Thur. 10:00 AM - 12:30 PM. In neuroscience and psychology, traditional training in statistics focuses on assessing experimental outcomes using parametric null hypothesis testing, including p-values, t-tests, and ANOVAs. However, powerful alternative methods exist for avoiding parametric assumptions, for comparing experimental data to (non-null) hypotheses, and for performing exploratory data analyses in multivariate datasets using statistical and machine learning approaches. These methods are becoming an increasingly important part of the scientific toolbox. The present course is meant to provide practical training in these alternative approaches along with a big-picture perspective on when and why to employ them. Because this course is intended for scientists, we will spend rather less time on the mathematics underlying these established techniques and instead make sure you understand them conceptually and know how to actually use them. The course will be organized around pairings of concept and implementation. A sample syllabus is attached.

This course is geared at building a base of biostatistical methods, rigorous experimental design, and reproducible research reporting. Biostatistics is engrained in experimental design, analysis and reporting of results, and interpretation of findings. This course covers the importance of incorporating statistical principles into all aspects of research. Wed 5:00-8:00 PM.  A sample syllabus is attached.

Offered in Spring. Millonig/DiCicco-Bloom

Offered in Spring, Mon & Wed 9-10:30 AM.

Mon and Wed 3:30 PM-5:00 PM. A sample syllabus is attached.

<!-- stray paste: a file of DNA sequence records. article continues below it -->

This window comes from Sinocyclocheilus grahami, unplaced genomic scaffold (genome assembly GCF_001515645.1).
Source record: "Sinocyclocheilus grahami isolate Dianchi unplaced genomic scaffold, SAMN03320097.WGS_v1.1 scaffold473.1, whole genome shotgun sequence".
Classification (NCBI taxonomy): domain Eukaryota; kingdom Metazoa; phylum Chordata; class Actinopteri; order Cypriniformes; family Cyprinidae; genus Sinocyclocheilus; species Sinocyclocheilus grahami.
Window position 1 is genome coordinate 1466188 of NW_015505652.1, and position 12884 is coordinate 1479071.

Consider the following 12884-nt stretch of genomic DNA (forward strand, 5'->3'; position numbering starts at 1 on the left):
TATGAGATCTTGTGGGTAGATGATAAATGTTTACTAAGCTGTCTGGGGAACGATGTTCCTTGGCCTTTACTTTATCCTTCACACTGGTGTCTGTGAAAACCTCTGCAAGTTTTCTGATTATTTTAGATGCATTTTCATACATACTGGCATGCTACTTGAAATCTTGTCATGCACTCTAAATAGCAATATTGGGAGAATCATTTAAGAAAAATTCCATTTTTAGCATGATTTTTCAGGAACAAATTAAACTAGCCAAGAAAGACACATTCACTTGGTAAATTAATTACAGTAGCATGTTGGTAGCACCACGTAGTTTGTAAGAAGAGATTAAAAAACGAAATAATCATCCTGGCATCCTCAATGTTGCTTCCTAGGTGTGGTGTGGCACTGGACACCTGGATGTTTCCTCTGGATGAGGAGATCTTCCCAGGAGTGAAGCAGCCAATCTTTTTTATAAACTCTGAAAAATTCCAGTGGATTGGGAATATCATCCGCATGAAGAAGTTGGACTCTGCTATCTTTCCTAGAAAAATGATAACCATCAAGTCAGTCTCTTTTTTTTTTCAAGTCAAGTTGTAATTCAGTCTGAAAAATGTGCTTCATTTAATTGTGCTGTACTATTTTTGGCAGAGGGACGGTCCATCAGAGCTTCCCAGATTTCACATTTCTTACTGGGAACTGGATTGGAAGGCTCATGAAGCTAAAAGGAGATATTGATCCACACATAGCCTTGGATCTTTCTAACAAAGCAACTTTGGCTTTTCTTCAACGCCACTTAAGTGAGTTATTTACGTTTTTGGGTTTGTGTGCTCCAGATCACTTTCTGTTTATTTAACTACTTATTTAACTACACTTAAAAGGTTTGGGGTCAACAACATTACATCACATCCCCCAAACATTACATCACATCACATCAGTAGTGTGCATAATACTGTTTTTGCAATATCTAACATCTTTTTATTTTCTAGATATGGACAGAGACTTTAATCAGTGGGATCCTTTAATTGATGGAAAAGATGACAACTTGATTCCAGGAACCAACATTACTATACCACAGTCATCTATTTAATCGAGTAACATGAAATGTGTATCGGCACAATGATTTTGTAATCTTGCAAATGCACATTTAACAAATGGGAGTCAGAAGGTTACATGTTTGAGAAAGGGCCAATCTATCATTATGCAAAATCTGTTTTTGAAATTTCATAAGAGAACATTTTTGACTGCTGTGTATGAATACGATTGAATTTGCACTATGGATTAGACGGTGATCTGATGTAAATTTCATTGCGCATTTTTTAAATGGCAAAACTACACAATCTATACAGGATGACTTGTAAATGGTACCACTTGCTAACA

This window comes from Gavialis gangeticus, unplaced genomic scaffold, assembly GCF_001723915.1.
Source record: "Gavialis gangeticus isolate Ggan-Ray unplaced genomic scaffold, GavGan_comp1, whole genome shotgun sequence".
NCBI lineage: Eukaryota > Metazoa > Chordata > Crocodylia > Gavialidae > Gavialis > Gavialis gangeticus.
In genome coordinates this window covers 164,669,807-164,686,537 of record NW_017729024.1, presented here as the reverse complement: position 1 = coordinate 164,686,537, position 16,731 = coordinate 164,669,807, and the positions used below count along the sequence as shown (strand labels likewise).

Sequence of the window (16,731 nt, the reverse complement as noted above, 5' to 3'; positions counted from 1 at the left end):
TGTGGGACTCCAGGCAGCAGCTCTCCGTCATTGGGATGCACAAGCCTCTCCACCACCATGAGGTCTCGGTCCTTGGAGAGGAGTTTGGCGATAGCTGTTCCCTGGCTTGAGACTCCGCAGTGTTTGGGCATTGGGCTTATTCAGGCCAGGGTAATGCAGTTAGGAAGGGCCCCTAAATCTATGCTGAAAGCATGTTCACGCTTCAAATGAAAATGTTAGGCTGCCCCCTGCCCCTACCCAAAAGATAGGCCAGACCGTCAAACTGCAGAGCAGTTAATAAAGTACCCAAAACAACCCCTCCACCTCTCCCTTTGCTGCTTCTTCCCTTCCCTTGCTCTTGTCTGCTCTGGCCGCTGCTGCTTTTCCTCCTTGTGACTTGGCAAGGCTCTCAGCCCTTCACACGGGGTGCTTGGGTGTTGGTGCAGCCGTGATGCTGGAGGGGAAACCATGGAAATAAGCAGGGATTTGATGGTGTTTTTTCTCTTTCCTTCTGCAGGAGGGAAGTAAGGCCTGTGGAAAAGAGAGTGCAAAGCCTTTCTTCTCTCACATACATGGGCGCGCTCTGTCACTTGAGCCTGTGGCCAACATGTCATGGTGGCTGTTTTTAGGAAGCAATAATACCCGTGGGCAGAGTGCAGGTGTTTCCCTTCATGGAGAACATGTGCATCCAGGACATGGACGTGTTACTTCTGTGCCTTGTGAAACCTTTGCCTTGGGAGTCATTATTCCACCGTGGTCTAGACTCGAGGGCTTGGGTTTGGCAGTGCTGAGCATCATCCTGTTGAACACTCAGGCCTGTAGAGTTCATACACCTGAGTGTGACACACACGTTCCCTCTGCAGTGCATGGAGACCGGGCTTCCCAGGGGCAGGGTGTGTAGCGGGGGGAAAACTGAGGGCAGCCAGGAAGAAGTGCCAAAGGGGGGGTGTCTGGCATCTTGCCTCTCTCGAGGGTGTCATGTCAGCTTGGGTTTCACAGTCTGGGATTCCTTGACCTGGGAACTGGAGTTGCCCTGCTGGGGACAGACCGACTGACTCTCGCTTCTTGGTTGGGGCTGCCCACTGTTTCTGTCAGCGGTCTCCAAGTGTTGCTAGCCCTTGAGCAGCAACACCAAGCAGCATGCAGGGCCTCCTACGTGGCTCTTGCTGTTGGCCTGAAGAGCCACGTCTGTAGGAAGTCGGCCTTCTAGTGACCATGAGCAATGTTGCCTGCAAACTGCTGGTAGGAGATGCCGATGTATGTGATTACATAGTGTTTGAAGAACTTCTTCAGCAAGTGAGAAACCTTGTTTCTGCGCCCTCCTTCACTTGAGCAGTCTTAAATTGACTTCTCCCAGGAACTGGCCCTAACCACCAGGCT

Mechanisms by which the nervous system is damaged by chemicals, trauma, and other agents.  Neurobiological basis for a response to injury. Offered every other year - Next will be Spring 2022.  

  1. Provide an overview of the mechanisms of action of the major classes of drugs of abuse followed by more in-depth discussions of the recent literature highlighting the changes in the brain associated with animal models of addiction
  2. Develop skills to appreciate, present and critically evaluate original research literature in the neuropsychopharmacology of addiction

Tue & Thu 9:30-11:00 AM. A sample syllabus is attached.

Spring & Fall. Basic principles of toxicology, organ toxicology, toxicology of specific chemical agents and radiation, and overview of environmental and industrial toxicology and safety evaluation. Fortin/Aleksunes.  Prerequisite: 16:115:503,504; 16:710:501,502, or equivalent.  A sample syllabus is attached.

Scientific advancement is almost always preceded by the development of new technologies. A recent example of this is the Nobel Prize-winning CRISPR-Cas9 gene-editing technology, which has now led to hundreds of papers, new scientific approaches, and even some promising avenues for novel treatments. Scientists must therefore continue to learn new technologies while maintaining the ability to work with established tools. Effectively navigating experimental design requires experimenters to understand the advantages and disadvantages of new technologies while also comparing them with classical approaches in order to choose the best tool for their experimental questions.  Offered Spring 2023, and every other year.  A sample syllabus is attached.

The course will focus on the immune system and inflammation, as it relates to brain function (i.e. the impact of neuroinflammation), with relevance to all manner of cognitive and emotional behaviors, as well as neuropsychiatric conditions. Students interested in cytokines, glia, neurodegenerative conditions, stress and behavior will find this a very helpful course. The course will be aided by an advanced introductory text just released which Dr. Kusnecov and his colleagues wrote. Offered Spring 2023, and every other year.

Fall, Spring, Summer. Sorensen. A sample syllabus is attached.

Wed. 4:00 PM - 7:00 PM